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THE Storm faces its toughest test, at least since entering the competition, in 2009.

Since Craig Bellamy’s appointment in 2003 they’ve built a reputation as one of the most feared teams in the NRL, with three grand final appearances and a premiership in as many years. This season, however, they face uncertainty they’ve never seen before.

Departing are a host of stars integral to the team’s success of recent years. Gone is the nucleus of their side, stalwart Matt Geyer, who has been at the club since inception in 1998. Also departing are impact forwards Jeremy Smith, Michael Crocker, Antonio Kaufusi and Sam Tagataese – but by far their biggest blow is the loss of boom centre Israel Folau.

The Brisbane-bound flyer burst onto the rugby league scene in 2007, representing Australia seven times and Queensland three times along the way, and his departure leaves a giant hole in the Storm’s backline.

There are so many questions that will be asked of the club during the 2009 season and if Melbourne’s NRL side is, like many experts believe, one of the greatest of all time, they will have to rise to the challenge yet again.

How They’ll Play It

It’s not all doom and gloom for Melbourne fans. On paper they still boast the talents of superstars Greg Inglis, Billy Slater and Cameron Smith, as well as the ‘brute’ provided by forwards Ryan Hoffman and Brett White, while Kiwi Wairangi Koopu adds starch to the Storm’s 2009 line-up.

If the team is to continue its successful run this season, expect Smith and halfback Cooper Cronk to play a leading role. They’ll distribute the ball early to their outside men and the speedsters will continue to finish off the movements in style.

They’ll Really Miss

Israel Folau is a massive loss for the Storm. Not only is the giant centre an evasive metre-eater in attack, averaging 115.4 metres each game and totalling 17 line-breaks in season 2008, the former Minto Cobra is a brutal defender even the league’s best runners struggle to elude.

His impact will be sorely missed in 2009 – and rest assured if the Storm fails to reach its fourth straight grand final, Folau’s absence will be one of the key reasons.

Keep An Eye On

Back-rower Wairangi Koopu is a ready-made replacement for the forwards departing Olympic Park. After 10 seasons with the Warriors, the 185cm, 99-kilogram monster is just the enforcer the Storm needs – uncompromising and willing to stop at nothing to give his team the edge it needs.

While Melbourne’s backline is the obvious strength, it’s in the forwards the Storm need to win the battles – and Koopu has been employed as the man to lead the fight.

It’s Time To Stand Up

Ryan Hoffman. The tough-as-nails second-rower had a brilliant 2007 season and continued that last year – but he will need to develop even further in 2009, as a player and a leader, if his team has dreams of continuing its finals run.

Following the losses of Geyer and Crocker, it’s players of Hoffman’s experience and calibre that need to rise to the challenge. It the team succeeds yet again, Hoffman will have a significant influence.

Coach Watch

Craig Bellamy couldn’t have asked for much more last season – apart from the 40-0 capitulation to the Sea Eagles in the grand final, that is. Bellamy’s troops stood up and were counted in the face of adversity against Brisbane, winning in the final seconds, and in the preliminary final, without captain Cameron Smith, dominating Cronulla.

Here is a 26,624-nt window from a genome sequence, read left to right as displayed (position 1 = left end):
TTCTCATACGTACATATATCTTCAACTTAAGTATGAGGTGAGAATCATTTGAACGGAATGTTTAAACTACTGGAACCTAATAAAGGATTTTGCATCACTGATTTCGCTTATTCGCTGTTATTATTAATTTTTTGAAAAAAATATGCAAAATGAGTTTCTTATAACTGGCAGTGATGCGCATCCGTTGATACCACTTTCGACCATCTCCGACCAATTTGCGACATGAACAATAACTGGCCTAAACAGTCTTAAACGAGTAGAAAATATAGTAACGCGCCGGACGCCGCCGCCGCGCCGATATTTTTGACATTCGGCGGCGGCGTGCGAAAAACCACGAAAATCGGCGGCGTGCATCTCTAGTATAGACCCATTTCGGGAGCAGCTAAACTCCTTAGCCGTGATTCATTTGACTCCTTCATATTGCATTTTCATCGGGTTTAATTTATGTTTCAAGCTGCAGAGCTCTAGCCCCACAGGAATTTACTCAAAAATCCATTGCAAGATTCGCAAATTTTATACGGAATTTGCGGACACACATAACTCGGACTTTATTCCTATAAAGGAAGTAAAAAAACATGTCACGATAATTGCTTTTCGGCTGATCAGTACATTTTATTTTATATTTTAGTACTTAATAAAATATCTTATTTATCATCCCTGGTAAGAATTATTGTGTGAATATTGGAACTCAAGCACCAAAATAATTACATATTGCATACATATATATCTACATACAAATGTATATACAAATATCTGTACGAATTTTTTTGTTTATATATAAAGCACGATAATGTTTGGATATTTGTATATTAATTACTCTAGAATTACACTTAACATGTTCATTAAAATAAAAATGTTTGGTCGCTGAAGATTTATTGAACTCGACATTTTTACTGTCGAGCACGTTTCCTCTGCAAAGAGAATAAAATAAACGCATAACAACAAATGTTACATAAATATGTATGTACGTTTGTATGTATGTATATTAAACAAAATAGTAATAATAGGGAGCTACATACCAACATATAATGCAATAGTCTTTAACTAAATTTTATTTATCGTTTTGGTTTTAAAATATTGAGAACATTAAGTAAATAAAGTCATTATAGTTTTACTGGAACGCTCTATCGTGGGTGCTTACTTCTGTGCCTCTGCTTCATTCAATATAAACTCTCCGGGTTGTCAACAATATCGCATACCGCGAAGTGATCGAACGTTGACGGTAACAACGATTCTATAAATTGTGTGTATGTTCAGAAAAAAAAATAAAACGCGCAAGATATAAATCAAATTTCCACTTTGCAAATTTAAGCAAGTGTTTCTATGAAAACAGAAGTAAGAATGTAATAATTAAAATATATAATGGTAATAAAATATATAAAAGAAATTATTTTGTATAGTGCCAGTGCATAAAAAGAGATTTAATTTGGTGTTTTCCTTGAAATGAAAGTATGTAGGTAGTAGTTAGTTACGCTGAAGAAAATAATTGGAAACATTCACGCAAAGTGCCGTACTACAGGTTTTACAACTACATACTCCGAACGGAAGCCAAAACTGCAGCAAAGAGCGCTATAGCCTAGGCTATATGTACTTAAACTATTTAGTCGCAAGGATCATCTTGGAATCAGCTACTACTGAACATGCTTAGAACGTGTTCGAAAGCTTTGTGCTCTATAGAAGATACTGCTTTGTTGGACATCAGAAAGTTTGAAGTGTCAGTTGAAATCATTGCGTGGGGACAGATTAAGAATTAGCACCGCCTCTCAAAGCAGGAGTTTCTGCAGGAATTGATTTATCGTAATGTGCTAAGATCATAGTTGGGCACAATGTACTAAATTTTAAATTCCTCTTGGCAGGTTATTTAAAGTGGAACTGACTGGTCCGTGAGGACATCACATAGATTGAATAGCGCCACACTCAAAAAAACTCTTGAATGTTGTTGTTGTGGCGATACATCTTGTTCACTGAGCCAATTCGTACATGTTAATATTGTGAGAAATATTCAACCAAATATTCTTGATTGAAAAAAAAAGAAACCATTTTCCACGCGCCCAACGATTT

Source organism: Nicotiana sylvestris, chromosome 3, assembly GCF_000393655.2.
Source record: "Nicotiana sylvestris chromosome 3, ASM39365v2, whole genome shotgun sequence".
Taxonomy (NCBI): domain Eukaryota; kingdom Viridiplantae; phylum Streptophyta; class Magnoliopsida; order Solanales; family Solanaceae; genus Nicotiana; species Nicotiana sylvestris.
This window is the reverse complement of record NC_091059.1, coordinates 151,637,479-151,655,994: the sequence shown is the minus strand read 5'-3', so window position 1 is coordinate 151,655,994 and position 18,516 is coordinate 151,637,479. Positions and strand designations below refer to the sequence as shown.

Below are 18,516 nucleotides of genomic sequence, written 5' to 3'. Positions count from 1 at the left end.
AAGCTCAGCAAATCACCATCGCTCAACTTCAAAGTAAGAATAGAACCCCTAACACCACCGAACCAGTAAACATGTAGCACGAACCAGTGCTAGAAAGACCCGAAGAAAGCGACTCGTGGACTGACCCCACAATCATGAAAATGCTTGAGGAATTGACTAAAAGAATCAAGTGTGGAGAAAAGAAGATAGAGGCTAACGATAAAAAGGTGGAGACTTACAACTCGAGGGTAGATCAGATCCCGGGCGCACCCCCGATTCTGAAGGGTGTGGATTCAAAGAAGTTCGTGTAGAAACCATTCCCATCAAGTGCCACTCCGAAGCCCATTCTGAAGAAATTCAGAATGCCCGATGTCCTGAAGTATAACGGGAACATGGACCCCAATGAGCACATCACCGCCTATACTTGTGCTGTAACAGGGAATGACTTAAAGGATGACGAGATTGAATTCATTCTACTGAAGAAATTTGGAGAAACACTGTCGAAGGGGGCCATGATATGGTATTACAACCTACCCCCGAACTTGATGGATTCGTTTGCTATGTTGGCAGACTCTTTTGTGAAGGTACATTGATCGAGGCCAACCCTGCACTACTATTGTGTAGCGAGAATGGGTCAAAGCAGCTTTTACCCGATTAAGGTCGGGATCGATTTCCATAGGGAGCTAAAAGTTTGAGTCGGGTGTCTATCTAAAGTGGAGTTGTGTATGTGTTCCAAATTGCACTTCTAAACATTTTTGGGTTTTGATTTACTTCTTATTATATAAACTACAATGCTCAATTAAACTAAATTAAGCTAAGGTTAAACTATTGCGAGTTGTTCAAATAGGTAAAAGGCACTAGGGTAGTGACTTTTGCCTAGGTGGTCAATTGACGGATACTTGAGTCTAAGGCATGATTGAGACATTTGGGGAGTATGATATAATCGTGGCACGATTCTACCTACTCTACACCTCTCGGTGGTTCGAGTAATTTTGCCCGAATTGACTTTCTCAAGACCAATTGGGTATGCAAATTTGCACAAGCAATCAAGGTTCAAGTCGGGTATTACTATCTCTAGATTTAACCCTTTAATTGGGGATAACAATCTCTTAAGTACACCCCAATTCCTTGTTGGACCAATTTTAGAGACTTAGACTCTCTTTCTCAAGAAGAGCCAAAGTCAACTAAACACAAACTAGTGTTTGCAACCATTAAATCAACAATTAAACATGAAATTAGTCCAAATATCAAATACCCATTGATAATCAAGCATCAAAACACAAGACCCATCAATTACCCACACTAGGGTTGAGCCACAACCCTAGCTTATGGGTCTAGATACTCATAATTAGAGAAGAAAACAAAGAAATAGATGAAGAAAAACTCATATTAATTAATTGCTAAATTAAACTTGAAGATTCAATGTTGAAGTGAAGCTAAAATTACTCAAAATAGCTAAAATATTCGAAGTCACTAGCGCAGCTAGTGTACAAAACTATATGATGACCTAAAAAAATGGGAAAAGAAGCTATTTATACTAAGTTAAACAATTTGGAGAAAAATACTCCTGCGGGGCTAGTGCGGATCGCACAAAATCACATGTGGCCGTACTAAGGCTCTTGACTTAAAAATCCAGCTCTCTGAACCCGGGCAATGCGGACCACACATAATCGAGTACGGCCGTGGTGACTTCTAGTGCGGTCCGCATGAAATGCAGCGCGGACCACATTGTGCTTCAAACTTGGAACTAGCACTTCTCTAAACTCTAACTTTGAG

This season, however, Bellamy is going to have a whole lot more planning and scheming to do. Without some of his most reliable players who’ve headed elsewhere, those he’s relied on since arriving at the club, this season is bound to throw up a host more challenges for the 2006 and 2007 Dally M Coach of the Year.

They’re All The Better For

Their pathetic display in last year’s grand final is sure to give the 2007 premiers a huge reason to go one better in 2009. Revenge is a big motivator and the Storm, albeit without those aforementioned leaving stars, have a big reason to oust Manly from the premiers’ perch.

Predicted Finish

It is unfathomable to predict the Storm will finish anywhere outside the top eight. There’s just too much talent in their squad. With some luck and the gelling of their new players, the boys from Melbourne should end the year near the top.

From there it’s anyone’s guess – but the Storm has the experience – and the coach – to go all the way.


Melbourne’s Toyota Cup coach, Brad Arthur, will be expecting more from his young charges in 2009. The Storm finished 13th in the inaugural under-20s competition, ending the year on just 21 competition points, 10 points behind the finals cut-off mark of 31 points.

Returning to the squad this season are Matt Crocker, Josh Jerome, Sam Joe, Luke Kelly, Gareth Widdop and James Woolford – and much will be expected of these players to lead the club to success.

New Breed

IT’S a good thing Storm boy Luke Kelly is used to travel – playing out of Melbourne he’s got to travel interstate every fortnight.

But it’s no challenge for the talented five-eighth or halfback from Katherine, who is lapping up every minute of playing in the premier underage rugby league competition in the world.

Keep an eye out for more on Luke Kelly when brings you New Breed profiles in the coming weeks.

Acknowledgement of Country

National Rugby League respects and honours the Traditional Custodians of the land and pay our respects to their Elders past, present and future. We acknowledge the stories, traditions and living cultures of Aboriginal and Torres Strait Islander peoples on the lands we meet, gather and play on.

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